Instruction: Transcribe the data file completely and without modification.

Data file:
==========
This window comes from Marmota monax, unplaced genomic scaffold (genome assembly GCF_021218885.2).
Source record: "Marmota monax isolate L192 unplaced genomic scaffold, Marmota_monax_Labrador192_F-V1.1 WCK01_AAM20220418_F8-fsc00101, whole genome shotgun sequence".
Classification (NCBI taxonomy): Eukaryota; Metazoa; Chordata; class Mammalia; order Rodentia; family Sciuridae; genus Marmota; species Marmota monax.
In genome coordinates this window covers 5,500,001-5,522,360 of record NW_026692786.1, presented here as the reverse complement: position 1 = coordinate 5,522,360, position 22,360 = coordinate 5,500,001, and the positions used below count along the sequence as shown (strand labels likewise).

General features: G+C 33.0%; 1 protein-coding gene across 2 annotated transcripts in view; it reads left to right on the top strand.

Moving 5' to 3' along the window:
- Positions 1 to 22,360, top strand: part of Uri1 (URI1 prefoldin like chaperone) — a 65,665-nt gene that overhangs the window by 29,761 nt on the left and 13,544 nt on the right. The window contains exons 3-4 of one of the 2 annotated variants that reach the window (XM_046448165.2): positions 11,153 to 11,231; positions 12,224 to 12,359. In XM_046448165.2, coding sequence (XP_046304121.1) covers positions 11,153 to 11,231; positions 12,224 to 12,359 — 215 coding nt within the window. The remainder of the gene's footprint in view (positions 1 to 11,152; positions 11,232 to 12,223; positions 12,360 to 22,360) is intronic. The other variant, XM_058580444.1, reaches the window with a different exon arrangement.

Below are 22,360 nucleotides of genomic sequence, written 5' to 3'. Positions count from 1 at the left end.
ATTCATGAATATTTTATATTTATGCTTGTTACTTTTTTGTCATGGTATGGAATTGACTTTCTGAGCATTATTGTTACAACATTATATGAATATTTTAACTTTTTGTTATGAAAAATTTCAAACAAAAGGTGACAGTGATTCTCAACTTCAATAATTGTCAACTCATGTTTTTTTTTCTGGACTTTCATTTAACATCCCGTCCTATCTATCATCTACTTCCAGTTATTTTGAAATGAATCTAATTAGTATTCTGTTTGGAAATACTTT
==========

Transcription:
This window comes from Marmota monax, unplaced genomic scaffold (genome assembly GCF_021218885.2).
Source record: "Marmota monax isolate L192 unplaced genomic scaffold, Marmota_monax_Labrador192_F-V1.1 WCK01_AAM20220418_F8-fsc00101, whole genome shotgun sequence".
Classification (NCBI taxonomy): Eukaryota; Metazoa; Chordata; class Mammalia; order Rodentia; family Sciuridae; genus Marmota; species Marmota monax.
In genome coordinates this window covers 5,500,001-5,522,360 of record NW_026692786.1, presented here as the reverse complement: position 1 = coordinate 5,522,360, position 22,360 = coordinate 5,500,001, and the positions used below count along the sequence as shown (strand labels likewise).

General features: G+C 33.0%; 1 protein-coding gene across 2 annotated transcripts in view; it reads left to right on the top strand.

Moving 5' to 3' along the window:
- Positions 1 to 22,360, top strand: part of Uri1 (URI1 prefoldin like chaperone) — a 65,665-nt gene that overhangs the window by 29,761 nt on the left and 13,544 nt on the right. The window contains exons 3-4 of one of the 2 annotated variants that reach the window (XM_046448165.2): positions 11,153 to 11,231; positions 12,224 to 12,359. In XM_046448165.2, coding sequence (XP_046304121.1) covers positions 11,153 to 11,231; positions 12,224 to 12,359 — 215 coding nt within the window. The remainder of the gene's footprint in view (positions 1 to 11,152; positions 11,232 to 12,223; positions 12,360 to 22,360) is intronic. The other variant, XM_058580444.1, reaches the window with a different exon arrangement.

Below are 22,360 nucleotides of genomic sequence, written 5' to 3'. Positions count from 1 at the left end.
ATTCATGAATATTTTATATTTATGCTTGTTACTTTTTTGTCATGGTATGGAATTGACTTTCTGAGCATTATTGTTACAACATTATATGAATATTTTAACTTTTTGTTATGAAAAATTTCAAACAAAAGGTGACAGTGATTCTCAACTTCAATAATTGTCAACTCATGTTTTTTTTTCTGGACTTTCATTTAACATCCCGTCCTATCTATCATCTACTTCCAGTTATTTTGAAATGAATCTAATTAGTATTCTGTTTGGAAATACTTT